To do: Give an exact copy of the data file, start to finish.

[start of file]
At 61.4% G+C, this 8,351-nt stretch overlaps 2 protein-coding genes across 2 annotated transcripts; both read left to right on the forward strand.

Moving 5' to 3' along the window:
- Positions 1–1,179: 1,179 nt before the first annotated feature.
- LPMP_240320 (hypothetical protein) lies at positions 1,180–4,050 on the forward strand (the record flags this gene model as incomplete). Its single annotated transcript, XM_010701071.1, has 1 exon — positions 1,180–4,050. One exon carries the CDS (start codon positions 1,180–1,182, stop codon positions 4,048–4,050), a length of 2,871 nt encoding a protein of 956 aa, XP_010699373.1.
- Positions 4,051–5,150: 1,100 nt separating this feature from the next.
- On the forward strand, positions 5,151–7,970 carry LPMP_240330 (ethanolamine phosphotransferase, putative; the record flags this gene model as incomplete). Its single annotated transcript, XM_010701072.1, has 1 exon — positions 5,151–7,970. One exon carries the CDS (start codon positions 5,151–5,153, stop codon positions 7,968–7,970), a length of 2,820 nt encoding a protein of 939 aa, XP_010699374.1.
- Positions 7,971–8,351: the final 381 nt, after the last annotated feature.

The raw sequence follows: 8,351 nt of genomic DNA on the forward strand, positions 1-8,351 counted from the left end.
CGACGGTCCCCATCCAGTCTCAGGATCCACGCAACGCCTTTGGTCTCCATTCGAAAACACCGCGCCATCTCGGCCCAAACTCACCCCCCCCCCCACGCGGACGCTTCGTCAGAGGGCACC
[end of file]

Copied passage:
At 61.4% G+C, this 8,351-nt stretch overlaps 2 protein-coding genes across 2 annotated transcripts; both read left to right on the forward strand.

Moving 5' to 3' along the window:
- Positions 1–1,179: 1,179 nt before the first annotated feature.
- LPMP_240320 (hypothetical protein) lies at positions 1,180–4,050 on the forward strand (the record flags this gene model as incomplete). Its single annotated transcript, XM_010701071.1, has 1 exon — positions 1,180–4,050. One exon carries the CDS (start codon positions 1,180–1,182, stop codon positions 4,048–4,050), a length of 2,871 nt encoding a protein of 956 aa, XP_010699373.1.
- Positions 4,051–5,150: 1,100 nt separating this feature from the next.
- On the forward strand, positions 5,151–7,970 carry LPMP_240330 (ethanolamine phosphotransferase, putative; the record flags this gene model as incomplete). Its single annotated transcript, XM_010701072.1, has 1 exon — positions 5,151–7,970. One exon carries the CDS (start codon positions 5,151–5,153, stop codon positions 7,968–7,970), a length of 2,820 nt encoding a protein of 939 aa, XP_010699374.1.
- Positions 7,971–8,351: the final 381 nt, after the last annotated feature.

The raw sequence follows: 8,351 nt of genomic DNA on the forward strand, positions 1-8,351 counted from the left end.
CGACGGTCCCCATCCAGTCTCAGGATCCACGCAACGCCTTTGGTCTCCATTCGAAAACACCGCGCCATCTCGGCCCAAACTCACCCCCCCCCCCACGCGGACGCTTCGTCAGAGGGCACC